First, regarding...

If the specs are accurate (and speaker sensitivity and efficiency specs are often optimistic by a few db), and if the specs are defined on a per watt basis, an 85 db 8 ohm speaker will be equally as loud as an 85 db 4 ohm speaker, for a given input power. A 100 db 8 ohm speaker would be **vastly** louder than both of them, for a given input power.

However, such specs are most often defined on the basis of an input of 2.83 volts, rather than 1 watt.

2.83 volts into 8 ohms corresponds to 1 watt; 2.83 volts into 4 ohms corresponds to 2 watts. 2 watts is 3 db greater than 1 watt. Therefore an 85 db/2.83 volt/1 meter 4 ohm speaker corresponds to only 82 db/1 watt/1 meter, while an 85 db/2.83 volt/1 meter 8 ohm speaker corresponds to 85 db/1 watt/1 meter.

In that situation, **if** the amplifier is capable of providing twice as much power into 4 ohms as into 8 ohms the maximum volume it will be able to produce with the 4 ohm 85 db/2.83 volt speakers will be exactly the same as the maximum volume it can produce with the 8 ohm 85 db/2.83 volt speakers. Again, assuming the specs are accurate.

Second, you may find it informative to plug some numbers into this calculator:

https://myhometheater.homestead.com/splcalculator.html

You’ll find that under conservative assumptions about placement 30 watts into a pair of 85 db/1 watt/1 meter speakers will result in a sound pressure level of 93 db at a distance of 10 feet. Less conservative assumptions will increase that volume by an additional few db. And doubling that power to 60 watts will only result in a 3 db increase.

Given your preference for "lower listening volumes up to moderate," and the fact that you are in an apartment, I would expect that you would exceed 93 db at the listening position very rarely, and then only on very brief and very occasional dynamic peaks on certain recordings. Consequently, when and if that were to happen a correspondingly brief excursion into class AB seems to me to be almost certain to be unnoticeable.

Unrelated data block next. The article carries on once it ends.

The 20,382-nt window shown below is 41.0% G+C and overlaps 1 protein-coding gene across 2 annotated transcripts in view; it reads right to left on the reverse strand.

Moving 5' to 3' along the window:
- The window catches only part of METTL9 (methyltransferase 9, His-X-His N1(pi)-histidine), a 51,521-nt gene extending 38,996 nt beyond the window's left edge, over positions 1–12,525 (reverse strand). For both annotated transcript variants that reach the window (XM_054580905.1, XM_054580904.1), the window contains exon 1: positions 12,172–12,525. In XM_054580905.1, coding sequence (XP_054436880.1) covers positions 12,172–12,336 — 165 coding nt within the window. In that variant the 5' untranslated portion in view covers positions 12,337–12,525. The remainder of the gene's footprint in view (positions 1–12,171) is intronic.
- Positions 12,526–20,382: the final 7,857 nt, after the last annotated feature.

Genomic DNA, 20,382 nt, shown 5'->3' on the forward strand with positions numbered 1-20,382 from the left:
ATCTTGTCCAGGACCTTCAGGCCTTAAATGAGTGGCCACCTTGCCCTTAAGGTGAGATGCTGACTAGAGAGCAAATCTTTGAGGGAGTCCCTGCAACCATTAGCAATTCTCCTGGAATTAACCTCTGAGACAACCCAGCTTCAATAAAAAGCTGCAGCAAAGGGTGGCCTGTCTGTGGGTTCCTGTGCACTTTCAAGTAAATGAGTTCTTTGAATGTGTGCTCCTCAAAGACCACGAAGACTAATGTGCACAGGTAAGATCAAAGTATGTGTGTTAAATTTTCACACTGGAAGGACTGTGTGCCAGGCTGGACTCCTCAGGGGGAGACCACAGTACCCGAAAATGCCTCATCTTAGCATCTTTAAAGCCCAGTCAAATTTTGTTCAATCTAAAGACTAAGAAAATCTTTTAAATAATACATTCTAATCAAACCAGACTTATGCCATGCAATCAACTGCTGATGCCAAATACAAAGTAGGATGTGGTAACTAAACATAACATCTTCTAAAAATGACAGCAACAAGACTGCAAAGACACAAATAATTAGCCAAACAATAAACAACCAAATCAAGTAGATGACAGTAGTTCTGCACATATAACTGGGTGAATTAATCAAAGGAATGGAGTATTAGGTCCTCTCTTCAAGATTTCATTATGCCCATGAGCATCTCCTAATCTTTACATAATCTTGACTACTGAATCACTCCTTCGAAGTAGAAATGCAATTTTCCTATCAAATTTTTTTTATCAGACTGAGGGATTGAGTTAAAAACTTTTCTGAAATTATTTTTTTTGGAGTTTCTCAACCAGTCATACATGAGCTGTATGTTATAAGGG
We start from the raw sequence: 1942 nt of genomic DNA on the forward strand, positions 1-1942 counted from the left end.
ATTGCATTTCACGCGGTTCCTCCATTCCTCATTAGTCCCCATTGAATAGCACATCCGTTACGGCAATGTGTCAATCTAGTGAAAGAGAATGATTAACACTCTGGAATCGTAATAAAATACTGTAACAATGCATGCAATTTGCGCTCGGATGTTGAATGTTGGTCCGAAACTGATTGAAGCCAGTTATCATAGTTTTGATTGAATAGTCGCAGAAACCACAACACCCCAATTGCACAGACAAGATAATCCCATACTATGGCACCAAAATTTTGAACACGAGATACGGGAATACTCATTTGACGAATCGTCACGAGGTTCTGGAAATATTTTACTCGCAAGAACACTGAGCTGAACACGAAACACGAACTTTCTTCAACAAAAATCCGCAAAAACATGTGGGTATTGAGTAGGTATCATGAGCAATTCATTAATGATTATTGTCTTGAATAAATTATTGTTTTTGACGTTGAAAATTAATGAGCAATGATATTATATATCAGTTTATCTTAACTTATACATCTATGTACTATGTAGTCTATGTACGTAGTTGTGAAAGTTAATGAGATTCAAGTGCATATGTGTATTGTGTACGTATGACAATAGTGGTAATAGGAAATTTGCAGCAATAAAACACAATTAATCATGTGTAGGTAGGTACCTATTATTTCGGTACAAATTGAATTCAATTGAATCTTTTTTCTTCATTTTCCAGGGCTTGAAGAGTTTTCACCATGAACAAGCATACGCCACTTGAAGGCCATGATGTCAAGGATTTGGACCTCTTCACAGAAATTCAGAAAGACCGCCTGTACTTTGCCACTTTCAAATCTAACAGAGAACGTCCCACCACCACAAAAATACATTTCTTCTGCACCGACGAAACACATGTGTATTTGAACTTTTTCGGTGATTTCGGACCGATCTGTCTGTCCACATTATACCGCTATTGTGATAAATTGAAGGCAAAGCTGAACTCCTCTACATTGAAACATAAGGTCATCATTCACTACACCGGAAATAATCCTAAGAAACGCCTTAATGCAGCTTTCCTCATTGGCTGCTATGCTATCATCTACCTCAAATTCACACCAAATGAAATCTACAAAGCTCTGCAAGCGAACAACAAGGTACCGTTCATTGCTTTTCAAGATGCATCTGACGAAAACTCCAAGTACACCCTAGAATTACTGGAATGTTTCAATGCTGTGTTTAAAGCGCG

Given all of that I would strongly recommend that you put aside your stated preference for a 4 ohm speaker. And as you realize doing so would greatly expand the range of available choices.

Also, you may find this paper by Nelson Pass to be of interest, if you haven’t already seen it:

https://www.passlabs.com/press/leaving-class

Good luck. Regards,

-- Al

... is a speaker with sensitivity of 100 at 8 ohms as loud per watt as a speaker of sensitivity 85 at 4 ohms?

If the specs are accurate (and speaker sensitivity and efficiency specs are often optimistic by a few db), and if the specs are defined on a per watt basis, an 85 db 8 ohm speaker will be equally as loud as an 85 db 4 ohm speaker, for a given input power. A 100 db 8 ohm speaker would be **vastly** louder than both of them, for a given input power.

However, such specs are most often defined on the basis of an input of 2.83 volts, rather than 1 watt.

2.83 volts into 8 ohms corresponds to 1 watt; 2.83 volts into 4 ohms corresponds to 2 watts. 2 watts is 3 db greater than 1 watt. Therefore an 85 db/2.83 volt/1 meter 4 ohm speaker corresponds to only 82 db/1 watt/1 meter, while an 85 db/2.83 volt/1 meter 8 ohm speaker corresponds to 85 db/1 watt/1 meter.

In that situation, **if** the amplifier is capable of providing twice as much power into 4 ohms as into 8 ohms the maximum volume it will be able to produce with the 4 ohm 85 db/2.83 volt speakers will be exactly the same as the maximum volume it can produce with the 8 ohm 85 db/2.83 volt speakers. Again, assuming the specs are accurate.

Second, you may find it informative to plug some numbers into this calculator:

https://myhometheater.homestead.com/splcalculator.html

You’ll find that under conservative assumptions about placement 30 watts into a pair of 85 db/1 watt/1 meter speakers will result in a sound pressure level of 93 db at a distance of 10 feet. Less conservative assumptions will increase that volume by an additional few db. And doubling that power to 60 watts will only result in a 3 db increase.

Given your preference for "lower listening volumes up to moderate," and the fact that you are in an apartment, I would expect that you would exceed 93 db at the listening position very rarely, and then only on very brief and very occasional dynamic peaks on certain recordings. Consequently, when and if that were to happen a correspondingly brief excursion into class AB seems to me to be almost certain to be unnoticeable.

Given all of that I would strongly recommend that you put aside your stated preference for a 4 ohm speaker. And as you realize doing so would greatly expand the range of available choices.

Also, you may find this paper by Nelson Pass to be of interest, if you haven’t already seen it:

https://www.passlabs.com/press/leaving-class

Good luck. Regards,

-- Al